Cuba faces “worst economic crisis in its history,” U.S. says

On May 10, the State Department published an updated strategy toward Cuba. Below are excerpts of the document.

Integrated Country Strategy

Chief of Mission Priorities

The Mission is focused on five key priorities: the protection of American citizens in and visiting Cuba, supporting Cubans who seek to exercise their universal human rights, promoting economic freedom and an empowered private sector, protecting the national security of the United States and its citizens, and ensuring the safety and well-being of staff assigned in Havana.

Ensuring Consistent American Citizen Services

Immigration from Cuba to the United States continues to increase the number of Cuban Americans who, more than ever, are returning to the island to maintain their connections and support family with remittances and necessary supplies. The Mission regularly engages with the Cuban government concerning their rights and to ensure consular access to imprisoned American citizens, many of whom the Cuban government considers to be “residents” of Cuba, and thus citizens of Cuba regardless of their U.S. citizenship.

The Mission will continue robust communication and outreach efforts to educate travelers on the difficulties of traveling to Cuba and the assistance the U.S. Embassy can provide when required. Much of this communication centers around disaster preparedness, access to funds while traveling, hospital care, death assistance, and welfare visits while an individual is in prison. Continued relationship building with partners to assist U.S. citizens will remain a crucial priority for supporting U.S. citizens abroad.

Supporting Human Rights

A generational transition to a post-Cuban Revolution leadership has failed to create significant changes: the Cuban government continues to use repressive measures, including incarceration, coercive economic policies, and misinformation to suppress the Cuban peoples’ freedoms.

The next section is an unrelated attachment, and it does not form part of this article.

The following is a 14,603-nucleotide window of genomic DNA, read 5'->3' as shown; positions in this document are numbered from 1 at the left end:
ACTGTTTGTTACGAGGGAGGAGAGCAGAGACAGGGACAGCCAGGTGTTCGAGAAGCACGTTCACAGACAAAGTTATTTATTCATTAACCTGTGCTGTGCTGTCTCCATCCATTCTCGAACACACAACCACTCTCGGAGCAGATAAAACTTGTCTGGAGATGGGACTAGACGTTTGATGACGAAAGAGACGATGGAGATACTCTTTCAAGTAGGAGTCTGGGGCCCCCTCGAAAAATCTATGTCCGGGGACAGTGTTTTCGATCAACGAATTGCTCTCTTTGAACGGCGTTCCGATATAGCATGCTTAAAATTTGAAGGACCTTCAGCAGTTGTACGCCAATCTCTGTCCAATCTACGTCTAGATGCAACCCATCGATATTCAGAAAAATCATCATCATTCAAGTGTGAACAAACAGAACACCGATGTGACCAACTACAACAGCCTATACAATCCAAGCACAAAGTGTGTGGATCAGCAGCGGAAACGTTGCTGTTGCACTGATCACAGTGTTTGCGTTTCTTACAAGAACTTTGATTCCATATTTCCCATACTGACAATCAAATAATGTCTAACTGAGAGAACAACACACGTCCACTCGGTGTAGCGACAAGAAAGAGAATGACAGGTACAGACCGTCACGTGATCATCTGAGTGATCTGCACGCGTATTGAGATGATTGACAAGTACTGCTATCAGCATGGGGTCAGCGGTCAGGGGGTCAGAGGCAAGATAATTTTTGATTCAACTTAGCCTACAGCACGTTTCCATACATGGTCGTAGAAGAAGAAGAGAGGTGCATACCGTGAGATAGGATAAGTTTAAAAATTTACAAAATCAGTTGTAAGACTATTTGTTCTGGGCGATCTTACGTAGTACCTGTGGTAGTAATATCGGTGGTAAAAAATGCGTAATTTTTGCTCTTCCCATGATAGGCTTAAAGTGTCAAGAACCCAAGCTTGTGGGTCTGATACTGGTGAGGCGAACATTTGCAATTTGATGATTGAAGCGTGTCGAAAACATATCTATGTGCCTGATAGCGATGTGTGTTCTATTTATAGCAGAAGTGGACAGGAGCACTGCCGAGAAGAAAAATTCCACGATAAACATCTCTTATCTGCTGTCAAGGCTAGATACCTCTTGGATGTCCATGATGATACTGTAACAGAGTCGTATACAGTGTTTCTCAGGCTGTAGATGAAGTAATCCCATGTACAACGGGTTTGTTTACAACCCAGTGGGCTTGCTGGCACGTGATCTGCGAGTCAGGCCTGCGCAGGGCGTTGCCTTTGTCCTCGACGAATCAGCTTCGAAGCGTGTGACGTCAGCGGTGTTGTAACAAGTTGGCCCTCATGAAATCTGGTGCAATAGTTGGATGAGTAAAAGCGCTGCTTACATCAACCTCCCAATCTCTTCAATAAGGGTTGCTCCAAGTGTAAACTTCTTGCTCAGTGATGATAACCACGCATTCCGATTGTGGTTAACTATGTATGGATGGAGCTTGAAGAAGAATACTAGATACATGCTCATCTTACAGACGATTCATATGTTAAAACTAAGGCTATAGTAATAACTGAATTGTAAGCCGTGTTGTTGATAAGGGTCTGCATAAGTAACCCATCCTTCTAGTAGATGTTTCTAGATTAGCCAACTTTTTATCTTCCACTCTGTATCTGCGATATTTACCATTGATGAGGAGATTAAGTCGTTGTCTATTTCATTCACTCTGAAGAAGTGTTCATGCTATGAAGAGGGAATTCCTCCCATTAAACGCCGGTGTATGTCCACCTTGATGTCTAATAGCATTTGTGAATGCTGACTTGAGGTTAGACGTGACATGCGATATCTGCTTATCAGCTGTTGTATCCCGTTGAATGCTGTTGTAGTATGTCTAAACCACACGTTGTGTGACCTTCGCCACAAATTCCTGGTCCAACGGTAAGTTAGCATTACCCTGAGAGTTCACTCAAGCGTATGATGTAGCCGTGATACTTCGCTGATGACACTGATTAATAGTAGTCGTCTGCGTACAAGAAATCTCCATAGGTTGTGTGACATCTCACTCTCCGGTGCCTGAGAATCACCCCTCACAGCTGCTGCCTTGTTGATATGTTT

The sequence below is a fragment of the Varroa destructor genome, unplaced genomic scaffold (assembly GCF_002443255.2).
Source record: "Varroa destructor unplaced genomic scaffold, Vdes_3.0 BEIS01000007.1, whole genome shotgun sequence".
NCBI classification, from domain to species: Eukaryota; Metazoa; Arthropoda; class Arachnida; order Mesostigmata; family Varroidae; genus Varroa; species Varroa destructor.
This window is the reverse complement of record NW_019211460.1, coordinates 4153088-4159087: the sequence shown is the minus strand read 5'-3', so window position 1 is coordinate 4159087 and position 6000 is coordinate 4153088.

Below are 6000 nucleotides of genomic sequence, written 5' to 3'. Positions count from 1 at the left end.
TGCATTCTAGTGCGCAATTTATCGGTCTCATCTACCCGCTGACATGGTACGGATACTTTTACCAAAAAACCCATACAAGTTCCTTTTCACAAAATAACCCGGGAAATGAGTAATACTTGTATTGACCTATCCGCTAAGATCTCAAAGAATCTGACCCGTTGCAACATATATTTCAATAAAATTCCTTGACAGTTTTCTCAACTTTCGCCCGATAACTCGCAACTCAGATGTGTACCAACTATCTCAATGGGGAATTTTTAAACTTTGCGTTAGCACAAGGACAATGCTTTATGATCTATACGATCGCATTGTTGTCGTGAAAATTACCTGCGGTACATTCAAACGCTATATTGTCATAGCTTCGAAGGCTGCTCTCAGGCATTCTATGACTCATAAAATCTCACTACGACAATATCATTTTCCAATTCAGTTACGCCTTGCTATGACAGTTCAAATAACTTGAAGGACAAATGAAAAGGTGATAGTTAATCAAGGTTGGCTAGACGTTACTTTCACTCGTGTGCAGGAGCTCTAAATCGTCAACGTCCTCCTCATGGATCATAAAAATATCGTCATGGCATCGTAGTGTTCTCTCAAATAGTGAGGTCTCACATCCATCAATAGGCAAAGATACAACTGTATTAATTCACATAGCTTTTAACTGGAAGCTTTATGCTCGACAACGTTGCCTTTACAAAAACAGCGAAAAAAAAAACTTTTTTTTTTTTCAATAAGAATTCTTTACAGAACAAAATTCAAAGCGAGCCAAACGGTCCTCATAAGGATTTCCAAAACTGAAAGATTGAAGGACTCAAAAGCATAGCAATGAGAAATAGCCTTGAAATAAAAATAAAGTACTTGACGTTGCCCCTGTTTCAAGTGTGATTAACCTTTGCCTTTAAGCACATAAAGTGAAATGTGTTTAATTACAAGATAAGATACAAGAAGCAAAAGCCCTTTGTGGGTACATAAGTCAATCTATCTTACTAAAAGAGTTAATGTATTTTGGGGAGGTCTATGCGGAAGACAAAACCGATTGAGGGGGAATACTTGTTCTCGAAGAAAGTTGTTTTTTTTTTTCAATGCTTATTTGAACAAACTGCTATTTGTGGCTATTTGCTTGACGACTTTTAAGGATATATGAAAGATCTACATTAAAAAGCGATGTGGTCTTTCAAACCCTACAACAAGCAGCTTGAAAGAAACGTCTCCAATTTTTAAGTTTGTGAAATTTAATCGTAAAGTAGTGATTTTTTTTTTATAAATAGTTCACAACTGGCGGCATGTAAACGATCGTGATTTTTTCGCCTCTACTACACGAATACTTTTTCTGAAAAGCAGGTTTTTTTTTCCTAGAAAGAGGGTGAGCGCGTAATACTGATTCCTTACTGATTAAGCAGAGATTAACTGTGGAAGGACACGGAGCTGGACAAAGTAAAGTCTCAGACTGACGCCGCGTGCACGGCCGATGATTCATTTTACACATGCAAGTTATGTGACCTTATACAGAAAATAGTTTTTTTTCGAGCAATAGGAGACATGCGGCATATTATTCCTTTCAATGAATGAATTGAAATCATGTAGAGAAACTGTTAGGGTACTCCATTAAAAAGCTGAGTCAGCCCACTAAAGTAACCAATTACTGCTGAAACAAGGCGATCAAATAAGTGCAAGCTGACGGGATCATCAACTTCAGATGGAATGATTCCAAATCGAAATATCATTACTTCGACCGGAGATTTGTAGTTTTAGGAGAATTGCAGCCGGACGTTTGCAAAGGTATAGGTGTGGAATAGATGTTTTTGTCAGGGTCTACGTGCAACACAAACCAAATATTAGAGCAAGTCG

Approximately 1,000 political prisoners remain unjustly imprisoned in Cuba. Cuban authorities regularly harass, imprison, or force into exile those who express dissenting opinions.
In an environment where the state has criminalized dissent, the embassy continuously seeks to advance the cause of human rights in Cuba and hold the Cuban government accountable for its dismal human rights record. The Mission engages regularly with human rights activists, dissidents, and members of civil society, and we will continue to support independent media, access to information, and capacity building for independent civil society organizations. Additionally. the Embassy regularly presses the Cuban government for the release of political prisoners and works with the press and nongovernmental organizations to shed light on the lack of fundamental freedoms in Cuba.

Encouraging an Empowered, Innovative, and Inclusive Cuban Society

Cuba is experiencing the worst economic crisis in its history. Food scarcity, electricity and water shortages, and inflation make life difficult for Cubans. Incremental reforms of Cuba’s centrally planned economy – including the legal recognition of micro, small, and medium enterprises – have been insufficient to align Cuba’s economic needs with the realities of doing business in a global economy. The Embassy will continue to seek new ways to engage Cuba’s independent economic actors, foster Cuba’s entrepreneurial eco-system, while expanding outreach to improve the economic outlook for Afro- Cubans, women, and other historically disadvantaged groups.

Protecting the Security of the United States and its Citizens

Over 500,000 Cubans have migrated to the United States in the last three years. It is in the interest of the United States and Cuba to ensure that migration from Cuba is safe, orderly, and legal. The Embassy has resumed migration-related services in Havana after a several-year hiatus, to include the issuance of all categories of immigrant visas and the processing of cases under the Cuban Family Reunification Parole (CFRP) Program. The mission will also seek to maintain and expand the existing cooperation between the United States and Cuba on matters related to maritime migration, law enforcement, health and environmental cooperation, and disaster response.

Building a Management Platform to Best Support U.S. goals and Future Mission Growth